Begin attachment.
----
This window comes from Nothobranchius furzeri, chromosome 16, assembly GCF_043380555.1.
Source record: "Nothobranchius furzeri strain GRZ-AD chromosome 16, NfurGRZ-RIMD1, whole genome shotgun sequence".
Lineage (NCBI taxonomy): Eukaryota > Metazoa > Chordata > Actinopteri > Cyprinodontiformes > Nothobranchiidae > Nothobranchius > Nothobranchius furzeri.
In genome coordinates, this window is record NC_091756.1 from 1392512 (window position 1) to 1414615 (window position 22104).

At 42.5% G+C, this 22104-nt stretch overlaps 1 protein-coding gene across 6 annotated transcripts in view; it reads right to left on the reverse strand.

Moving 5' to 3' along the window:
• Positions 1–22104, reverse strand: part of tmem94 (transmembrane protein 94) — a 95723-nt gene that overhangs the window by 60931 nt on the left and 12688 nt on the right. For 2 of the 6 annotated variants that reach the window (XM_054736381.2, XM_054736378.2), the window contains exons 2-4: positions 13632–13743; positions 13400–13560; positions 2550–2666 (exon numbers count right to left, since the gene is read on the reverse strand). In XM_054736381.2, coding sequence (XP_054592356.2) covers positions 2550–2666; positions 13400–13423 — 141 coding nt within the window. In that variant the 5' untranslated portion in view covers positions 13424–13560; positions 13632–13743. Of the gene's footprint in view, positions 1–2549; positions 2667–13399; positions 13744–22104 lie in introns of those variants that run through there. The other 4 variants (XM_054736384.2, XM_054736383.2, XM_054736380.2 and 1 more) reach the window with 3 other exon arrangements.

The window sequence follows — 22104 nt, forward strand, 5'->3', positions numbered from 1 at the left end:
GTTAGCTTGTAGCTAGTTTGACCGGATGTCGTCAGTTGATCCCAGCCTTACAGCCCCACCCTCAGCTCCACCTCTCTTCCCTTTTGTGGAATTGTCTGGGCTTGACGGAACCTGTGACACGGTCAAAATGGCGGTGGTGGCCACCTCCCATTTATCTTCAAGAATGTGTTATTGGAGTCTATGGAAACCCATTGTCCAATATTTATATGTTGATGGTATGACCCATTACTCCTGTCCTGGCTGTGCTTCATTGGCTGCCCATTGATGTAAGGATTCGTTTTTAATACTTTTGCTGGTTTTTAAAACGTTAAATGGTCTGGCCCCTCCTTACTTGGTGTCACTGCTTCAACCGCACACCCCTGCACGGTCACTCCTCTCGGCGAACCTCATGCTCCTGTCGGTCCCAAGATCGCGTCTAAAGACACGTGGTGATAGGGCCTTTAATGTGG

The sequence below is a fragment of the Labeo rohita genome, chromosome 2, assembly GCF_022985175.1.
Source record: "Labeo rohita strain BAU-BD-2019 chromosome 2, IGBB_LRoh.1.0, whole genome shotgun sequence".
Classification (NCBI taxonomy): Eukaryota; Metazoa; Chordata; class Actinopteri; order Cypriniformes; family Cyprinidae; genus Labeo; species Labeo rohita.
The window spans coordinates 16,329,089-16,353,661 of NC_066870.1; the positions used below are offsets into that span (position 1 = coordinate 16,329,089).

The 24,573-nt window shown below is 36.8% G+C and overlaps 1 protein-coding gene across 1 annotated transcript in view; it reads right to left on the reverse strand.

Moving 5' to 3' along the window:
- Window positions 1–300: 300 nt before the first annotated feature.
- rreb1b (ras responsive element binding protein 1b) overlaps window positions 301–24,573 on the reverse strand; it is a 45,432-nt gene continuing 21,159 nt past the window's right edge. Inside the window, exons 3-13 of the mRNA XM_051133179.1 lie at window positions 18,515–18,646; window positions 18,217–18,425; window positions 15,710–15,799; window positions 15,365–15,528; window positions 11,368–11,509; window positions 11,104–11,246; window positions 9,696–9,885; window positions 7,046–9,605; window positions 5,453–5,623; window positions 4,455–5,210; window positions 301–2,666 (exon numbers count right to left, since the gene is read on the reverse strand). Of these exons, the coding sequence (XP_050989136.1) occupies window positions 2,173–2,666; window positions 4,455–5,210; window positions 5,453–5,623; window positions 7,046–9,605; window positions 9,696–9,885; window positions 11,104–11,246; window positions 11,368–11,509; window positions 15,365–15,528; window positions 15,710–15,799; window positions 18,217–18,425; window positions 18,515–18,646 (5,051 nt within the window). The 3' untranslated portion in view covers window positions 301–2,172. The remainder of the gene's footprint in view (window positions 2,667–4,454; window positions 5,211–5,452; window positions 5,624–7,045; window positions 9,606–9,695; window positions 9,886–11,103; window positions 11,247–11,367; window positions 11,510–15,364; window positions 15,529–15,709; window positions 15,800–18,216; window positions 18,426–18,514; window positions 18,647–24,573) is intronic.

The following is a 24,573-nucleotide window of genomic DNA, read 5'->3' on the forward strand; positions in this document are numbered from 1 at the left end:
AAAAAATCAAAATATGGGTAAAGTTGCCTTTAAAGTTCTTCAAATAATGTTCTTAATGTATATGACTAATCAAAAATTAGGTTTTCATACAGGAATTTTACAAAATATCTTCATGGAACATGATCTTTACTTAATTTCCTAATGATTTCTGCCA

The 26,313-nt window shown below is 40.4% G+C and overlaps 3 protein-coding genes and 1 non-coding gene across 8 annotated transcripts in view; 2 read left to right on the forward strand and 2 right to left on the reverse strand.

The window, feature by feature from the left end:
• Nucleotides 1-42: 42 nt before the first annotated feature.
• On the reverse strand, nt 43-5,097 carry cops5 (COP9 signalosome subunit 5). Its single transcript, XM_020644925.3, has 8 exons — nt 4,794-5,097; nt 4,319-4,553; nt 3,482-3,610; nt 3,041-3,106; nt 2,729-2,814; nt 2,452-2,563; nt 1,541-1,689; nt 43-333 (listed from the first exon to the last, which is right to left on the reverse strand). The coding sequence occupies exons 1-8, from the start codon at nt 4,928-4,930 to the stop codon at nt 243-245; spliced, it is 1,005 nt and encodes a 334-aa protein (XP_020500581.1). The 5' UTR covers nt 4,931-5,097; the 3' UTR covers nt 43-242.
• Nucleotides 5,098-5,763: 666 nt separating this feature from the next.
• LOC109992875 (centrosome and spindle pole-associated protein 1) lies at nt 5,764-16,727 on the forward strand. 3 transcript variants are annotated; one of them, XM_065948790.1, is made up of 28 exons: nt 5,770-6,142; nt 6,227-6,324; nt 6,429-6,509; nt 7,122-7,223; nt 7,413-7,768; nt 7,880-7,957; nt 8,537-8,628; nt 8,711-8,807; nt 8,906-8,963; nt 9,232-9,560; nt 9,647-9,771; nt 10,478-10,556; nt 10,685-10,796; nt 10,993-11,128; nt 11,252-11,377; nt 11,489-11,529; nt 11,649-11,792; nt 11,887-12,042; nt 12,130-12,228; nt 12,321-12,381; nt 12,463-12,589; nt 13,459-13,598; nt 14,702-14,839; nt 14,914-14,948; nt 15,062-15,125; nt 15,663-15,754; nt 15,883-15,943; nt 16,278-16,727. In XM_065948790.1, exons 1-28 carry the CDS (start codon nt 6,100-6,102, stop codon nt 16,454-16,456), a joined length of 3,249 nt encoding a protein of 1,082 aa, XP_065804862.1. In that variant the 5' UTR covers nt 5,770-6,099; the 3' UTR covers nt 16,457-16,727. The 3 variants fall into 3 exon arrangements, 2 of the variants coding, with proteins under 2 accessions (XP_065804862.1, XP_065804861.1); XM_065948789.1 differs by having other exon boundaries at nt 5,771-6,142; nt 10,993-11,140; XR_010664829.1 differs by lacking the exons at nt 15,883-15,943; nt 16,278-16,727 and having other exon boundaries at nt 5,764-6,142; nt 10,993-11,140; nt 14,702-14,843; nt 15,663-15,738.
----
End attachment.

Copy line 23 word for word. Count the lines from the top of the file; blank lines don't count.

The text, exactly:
• On the reverse strand, nt 43-5,097 carry cops5 (COP9 signalosome subunit 5). Its single transcript, XM_020644925.3, has 8 exons — nt 4,794-5,097; nt 4,319-4,553; nt 3,482-3,610; nt 3,041-3,106; nt 2,729-2,814; nt 2,452-2,563; nt 1,541-1,689; nt 43-333 (listed from the first exon to the last, which is right to left on the reverse strand). The coding sequence occupies exons 1-8, from the start codon at nt 4,928-4,930 to the stop codon at nt 243-245; spliced, it is 1,005 nt and encodes a 334-aa protein (XP_020500581.1). The 5' UTR covers nt 4,931-5,097; the 3' UTR covers nt 43-242.